And yet, such a statement still makes my heart curl and my eyes pool. Such a statement is shallow and dismissive, ultimately. It places value on one life over another. It elevates one set of parents over another. It creates a hierarchy that should not exist in the first place. It demeans one for the praise of another. It diminishes from one while adding to another. It adulates one at the detriment of another. And it does so (although perhaps not solely) primarily based on material wealth and provision. It's the way of the world: more money = better life.

(But deep down, something in us knows that more money does not equal a better life--the deceitfulness of wealth. How many of us have known families with all the wealth and material comforts in the world and yet are void of love? And vice versa--how many of us have known families that live meek lives materially and yet are rich with love? Well, I've at least seen it, and if you haven't, maybe you need to get out more.)

As Reena further stated in her response, "Their [adoptees'] life growing up in our family is different, not necessarily better, than it would have been growing up in their first family."

This assessment at which Reena arrives is to me a more truthful, accurate perspective.

People so often make the wrong assumption that because I provide constructive criticism and analysis of the practice of international adoption--or in the interpretation of some, because I'm an "angry adoptee"--that it must be because I had "bad" or "unloving" parents, and/or because I'm miserable and hate my life.

Just to clear the air, then, neither is true. I have very loving parents whom I love deeply. And I love my life. I have an incredibly fulfilling, wondrous life. I love my husband and my family. My husband and I are twelve weeks away from giving birth to our first child. My life is full, my life is rich with all that really matters--love and family and friends.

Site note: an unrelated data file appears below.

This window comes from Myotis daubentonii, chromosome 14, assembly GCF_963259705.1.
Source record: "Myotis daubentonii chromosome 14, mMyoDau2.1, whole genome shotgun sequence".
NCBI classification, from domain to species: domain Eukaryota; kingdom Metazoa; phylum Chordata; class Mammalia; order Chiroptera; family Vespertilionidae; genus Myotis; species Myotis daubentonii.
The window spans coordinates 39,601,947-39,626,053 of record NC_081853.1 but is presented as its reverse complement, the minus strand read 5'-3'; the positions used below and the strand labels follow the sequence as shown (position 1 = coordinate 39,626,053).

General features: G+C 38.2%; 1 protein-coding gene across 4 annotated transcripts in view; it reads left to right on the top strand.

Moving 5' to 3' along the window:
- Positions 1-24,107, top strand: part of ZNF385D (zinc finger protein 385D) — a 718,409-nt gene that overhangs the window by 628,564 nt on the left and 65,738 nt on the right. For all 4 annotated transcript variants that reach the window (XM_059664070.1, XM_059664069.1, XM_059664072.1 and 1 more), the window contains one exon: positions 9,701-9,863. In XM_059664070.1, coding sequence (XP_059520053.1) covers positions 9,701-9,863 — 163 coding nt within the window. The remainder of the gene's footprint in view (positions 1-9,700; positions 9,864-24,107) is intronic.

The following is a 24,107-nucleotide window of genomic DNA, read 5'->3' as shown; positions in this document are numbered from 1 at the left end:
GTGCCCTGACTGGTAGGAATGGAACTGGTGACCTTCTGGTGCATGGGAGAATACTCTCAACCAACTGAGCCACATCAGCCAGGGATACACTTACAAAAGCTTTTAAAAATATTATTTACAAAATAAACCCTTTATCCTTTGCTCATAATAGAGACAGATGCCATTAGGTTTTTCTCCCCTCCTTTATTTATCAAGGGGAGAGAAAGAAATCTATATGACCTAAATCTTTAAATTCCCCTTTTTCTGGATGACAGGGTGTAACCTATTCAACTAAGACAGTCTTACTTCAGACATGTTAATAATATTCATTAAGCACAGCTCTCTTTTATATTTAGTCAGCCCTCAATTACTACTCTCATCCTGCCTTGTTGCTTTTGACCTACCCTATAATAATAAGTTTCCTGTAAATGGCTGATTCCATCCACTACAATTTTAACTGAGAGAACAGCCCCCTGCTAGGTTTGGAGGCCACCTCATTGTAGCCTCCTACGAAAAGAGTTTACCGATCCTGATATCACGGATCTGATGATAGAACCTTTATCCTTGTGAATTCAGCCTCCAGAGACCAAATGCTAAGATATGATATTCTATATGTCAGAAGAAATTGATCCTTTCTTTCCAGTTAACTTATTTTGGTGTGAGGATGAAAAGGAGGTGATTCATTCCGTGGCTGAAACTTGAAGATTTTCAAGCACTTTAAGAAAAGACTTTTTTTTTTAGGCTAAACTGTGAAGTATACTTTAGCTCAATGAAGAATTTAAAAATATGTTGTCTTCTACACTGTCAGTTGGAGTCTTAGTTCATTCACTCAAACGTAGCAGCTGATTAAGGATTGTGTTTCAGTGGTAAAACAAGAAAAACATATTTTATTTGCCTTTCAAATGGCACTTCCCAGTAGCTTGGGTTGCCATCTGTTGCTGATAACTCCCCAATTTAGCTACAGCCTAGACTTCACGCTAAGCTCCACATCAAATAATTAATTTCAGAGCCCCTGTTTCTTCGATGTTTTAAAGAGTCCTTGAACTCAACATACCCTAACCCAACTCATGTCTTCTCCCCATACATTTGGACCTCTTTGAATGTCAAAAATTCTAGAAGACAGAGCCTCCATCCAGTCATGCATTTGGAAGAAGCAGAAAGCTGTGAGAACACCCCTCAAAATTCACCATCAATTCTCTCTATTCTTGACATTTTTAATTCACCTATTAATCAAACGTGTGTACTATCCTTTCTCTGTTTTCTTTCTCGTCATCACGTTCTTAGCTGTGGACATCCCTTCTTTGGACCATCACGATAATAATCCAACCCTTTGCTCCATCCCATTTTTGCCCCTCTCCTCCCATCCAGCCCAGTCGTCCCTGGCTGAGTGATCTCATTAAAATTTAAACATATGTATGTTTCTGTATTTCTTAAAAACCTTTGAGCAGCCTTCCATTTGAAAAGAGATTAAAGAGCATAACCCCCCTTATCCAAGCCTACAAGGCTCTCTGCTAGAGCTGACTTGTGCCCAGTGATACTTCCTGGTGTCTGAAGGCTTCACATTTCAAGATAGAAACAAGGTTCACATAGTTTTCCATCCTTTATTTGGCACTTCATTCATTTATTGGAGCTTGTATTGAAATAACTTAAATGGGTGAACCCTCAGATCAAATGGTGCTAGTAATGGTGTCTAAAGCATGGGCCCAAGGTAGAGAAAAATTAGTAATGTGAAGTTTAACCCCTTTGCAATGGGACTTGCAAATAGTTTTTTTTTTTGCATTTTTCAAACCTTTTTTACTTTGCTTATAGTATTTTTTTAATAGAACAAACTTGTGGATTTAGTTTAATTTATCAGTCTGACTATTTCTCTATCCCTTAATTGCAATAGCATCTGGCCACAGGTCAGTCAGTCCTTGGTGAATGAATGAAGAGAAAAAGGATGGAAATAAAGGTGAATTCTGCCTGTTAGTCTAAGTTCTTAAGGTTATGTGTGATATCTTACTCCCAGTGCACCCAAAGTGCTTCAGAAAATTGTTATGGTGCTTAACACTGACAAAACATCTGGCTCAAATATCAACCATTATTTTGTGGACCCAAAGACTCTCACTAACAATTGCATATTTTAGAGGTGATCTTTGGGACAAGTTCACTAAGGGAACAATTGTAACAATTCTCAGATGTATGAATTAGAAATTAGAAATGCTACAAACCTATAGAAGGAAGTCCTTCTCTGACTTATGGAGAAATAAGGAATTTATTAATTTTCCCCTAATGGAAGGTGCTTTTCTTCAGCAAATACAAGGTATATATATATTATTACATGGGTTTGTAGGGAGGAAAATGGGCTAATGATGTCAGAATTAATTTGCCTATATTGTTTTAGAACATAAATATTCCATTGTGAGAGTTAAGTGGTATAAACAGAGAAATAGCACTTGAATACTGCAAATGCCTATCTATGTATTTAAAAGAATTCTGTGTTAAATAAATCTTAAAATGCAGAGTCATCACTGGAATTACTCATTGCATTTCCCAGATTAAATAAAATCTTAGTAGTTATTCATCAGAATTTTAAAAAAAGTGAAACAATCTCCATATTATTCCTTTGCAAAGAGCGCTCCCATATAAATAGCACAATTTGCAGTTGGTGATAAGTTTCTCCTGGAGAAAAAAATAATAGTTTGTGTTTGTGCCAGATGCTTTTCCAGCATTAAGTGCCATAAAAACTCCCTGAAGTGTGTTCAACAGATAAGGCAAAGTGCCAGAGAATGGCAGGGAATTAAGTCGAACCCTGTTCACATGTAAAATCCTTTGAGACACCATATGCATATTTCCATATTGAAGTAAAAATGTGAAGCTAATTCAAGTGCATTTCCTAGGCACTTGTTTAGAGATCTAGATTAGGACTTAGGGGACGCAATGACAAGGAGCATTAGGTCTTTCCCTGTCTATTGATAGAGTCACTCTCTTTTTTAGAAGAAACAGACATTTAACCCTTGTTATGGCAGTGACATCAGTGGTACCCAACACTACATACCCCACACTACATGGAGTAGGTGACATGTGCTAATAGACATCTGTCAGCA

Some would then think to themselves, "Well, then, how in the world do you come off criticizing adoption? The gall! The audacity! Look at all adoption has given to you?! That you would have the arrogance, the nerve to bite the hand that feeds you...You ungrateful little..."

Look, I can be grateful that I have healthcare and health insurance, but that doesn't mean it doesn't have major flaws in need of reform. I can be grateful for the healthcare available to me and yet still criticize the current shortcomings, not because I'm a spoiled little jerk, but because I am an idealist that believes there is always room for improvement, for change--all for the betterment of my fellow human, not for the tearing down.

Listen, I'm the first to admit that there are times that I find even myself feeling as though I was better off growing up with my American family, not only for material and social reasons, but also for emotional reasons. I find myself feeling grateful that I didn't grow up in Korea. I find myself feeling relieved that I grew up with all the material comforts a girl could ever want and then some. I find myself clinging to the life I had with my American family as though it was so much better than the life I would have known with my Korean family, not only materially but socially and emotionally. Even my own mind and heart experience difficulty and conflict in attempting to embrace the true complexity of my situation. Even my own mind and heart feel tempted to reject the acknowledgment that life with my American versus my Korean family is not a case of better or worse, but rather of different and different.

But the truth is that ultimately, as Reena, stated, we cannot, if we are to be honest, come to a conclusion of "better," but rather we must accept "different." And the truth is also that although I love my life and have parents whom I love and admire, that is only one side of a very complex and multi-faceted experience.

The truth is that I most likely would have simply traded one type of emotional and social turmoil for another. Certainly, being an adoptee has not been perfect nor has it been easy (in every way--socially, psychologically, materially), rather it is a life wrought with difficulty and pain. Had I grown up in Korea with my Korean family, I obviously would not have experienced the emotional repercussions of adoption. But, I would have experienced a different, albeit not necessarily better or worse, kind of turmoil and difficulty in life.